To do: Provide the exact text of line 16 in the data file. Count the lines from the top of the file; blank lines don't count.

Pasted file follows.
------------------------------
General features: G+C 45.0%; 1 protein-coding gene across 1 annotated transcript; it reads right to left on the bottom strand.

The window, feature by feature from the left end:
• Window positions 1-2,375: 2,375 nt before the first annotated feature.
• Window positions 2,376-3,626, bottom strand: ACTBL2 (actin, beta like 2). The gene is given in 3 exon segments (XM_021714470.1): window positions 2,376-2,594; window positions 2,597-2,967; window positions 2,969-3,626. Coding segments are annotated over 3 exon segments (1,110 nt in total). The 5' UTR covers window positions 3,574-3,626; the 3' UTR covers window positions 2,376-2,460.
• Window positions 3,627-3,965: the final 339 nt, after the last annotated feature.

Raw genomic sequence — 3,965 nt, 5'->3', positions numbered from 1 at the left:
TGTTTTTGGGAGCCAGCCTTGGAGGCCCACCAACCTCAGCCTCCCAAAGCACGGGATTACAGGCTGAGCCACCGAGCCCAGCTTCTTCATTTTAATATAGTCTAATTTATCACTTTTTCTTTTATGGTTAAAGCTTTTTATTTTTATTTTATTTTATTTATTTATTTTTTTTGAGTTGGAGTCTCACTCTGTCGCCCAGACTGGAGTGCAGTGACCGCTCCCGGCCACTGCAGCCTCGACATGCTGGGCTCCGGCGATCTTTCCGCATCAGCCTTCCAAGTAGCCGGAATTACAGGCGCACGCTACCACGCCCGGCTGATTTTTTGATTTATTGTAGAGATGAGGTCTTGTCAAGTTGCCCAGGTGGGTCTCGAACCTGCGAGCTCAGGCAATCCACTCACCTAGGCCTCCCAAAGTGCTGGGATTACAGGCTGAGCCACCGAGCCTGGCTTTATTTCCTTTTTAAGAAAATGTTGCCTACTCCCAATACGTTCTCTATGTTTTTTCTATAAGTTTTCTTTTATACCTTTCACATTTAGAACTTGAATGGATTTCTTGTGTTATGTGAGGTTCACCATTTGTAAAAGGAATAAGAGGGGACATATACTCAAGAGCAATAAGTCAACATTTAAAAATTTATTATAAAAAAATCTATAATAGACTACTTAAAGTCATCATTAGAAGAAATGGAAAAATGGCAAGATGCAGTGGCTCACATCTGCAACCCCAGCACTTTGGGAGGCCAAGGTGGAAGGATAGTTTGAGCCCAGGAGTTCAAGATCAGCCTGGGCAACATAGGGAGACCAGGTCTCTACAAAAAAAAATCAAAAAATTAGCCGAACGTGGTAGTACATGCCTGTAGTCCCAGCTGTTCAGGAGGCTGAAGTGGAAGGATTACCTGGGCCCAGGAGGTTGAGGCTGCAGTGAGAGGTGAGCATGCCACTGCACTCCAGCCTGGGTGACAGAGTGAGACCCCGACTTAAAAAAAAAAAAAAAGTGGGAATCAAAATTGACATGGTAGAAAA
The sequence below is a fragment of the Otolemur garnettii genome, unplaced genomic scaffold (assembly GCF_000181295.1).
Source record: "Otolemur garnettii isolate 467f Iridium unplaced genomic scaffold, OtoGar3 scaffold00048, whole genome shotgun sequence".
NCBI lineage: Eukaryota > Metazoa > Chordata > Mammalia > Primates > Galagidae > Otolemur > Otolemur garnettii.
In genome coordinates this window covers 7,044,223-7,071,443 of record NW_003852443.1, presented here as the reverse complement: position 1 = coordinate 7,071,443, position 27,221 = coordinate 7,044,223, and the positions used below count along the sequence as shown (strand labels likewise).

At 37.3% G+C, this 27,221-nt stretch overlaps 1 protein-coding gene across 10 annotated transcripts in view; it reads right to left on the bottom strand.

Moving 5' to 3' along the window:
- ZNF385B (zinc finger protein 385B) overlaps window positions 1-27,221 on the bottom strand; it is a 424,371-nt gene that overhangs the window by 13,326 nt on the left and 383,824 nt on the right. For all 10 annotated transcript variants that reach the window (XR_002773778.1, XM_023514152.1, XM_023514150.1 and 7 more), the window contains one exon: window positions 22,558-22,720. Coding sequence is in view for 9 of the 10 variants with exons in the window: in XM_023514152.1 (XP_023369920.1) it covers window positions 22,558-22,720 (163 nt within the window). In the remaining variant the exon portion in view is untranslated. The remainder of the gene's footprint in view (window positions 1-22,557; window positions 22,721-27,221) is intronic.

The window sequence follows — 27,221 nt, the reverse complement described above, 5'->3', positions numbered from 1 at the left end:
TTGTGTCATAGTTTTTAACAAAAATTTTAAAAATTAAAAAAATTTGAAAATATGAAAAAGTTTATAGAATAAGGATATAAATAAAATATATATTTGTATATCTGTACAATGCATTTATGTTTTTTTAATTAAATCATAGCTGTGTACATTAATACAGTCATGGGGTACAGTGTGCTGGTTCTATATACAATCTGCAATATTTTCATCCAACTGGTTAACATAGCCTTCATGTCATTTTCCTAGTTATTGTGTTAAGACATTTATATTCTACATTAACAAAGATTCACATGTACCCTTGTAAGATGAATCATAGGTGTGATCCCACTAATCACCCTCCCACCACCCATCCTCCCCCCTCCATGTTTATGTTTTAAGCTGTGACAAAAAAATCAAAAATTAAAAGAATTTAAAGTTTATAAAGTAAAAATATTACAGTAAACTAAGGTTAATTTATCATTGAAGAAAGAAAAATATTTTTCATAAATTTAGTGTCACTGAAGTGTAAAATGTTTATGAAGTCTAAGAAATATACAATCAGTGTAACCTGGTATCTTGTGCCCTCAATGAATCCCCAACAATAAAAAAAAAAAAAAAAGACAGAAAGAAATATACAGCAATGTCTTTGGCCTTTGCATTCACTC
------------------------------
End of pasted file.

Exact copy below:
TTGTGTCATAGTTTTTAACAAAAATTTTAAAAATTAAAAAAATTTGAAAATATGAAAAAGTTTATAGAATAAGGATATAAATAAAATATATATTTGTATATCTGTACAATGCATTTATGTTTTTTTAATTAAATCATAGCTGTGTACATTAATACAGTCATGGGGTACAGTGTGCTGGTTCTATATACAATCTGCAATATTTTCATCCAACTGGTTAACATAGCCTTCATGTCATTTTCCTAGTTATTGTGTTAAGACATTTATATTCTACATTAACAAAGATTCACATGTACCCTTGTAAGATGAATCATAGGTGTGATCCCACTAATCACCCTCCCACCACCCATCCTCCCCCCTCCATGTTTATGTTTTAAGCTGTGACAAAAAAATCAAAAATTAAAAGAATTTAAAGTTTATAAAGTAAAAATATTACAGTAAACTAAGGTTAATTTATCATTGAAGAAAGAAAAATATTTTTCATAAATTTAGTGTCACTGAAGTGTAAAATGTTTATGAAGTCTAAGAAATATACAATCAGTGTAACCTGGTATCTTGTGCCCTCAATGAATCCCCAACAATAAAAAAAAAAAAAAAAGACAGAAAGAAATATACAGCAATGTCTTTGGCCTTTGCATTCACTC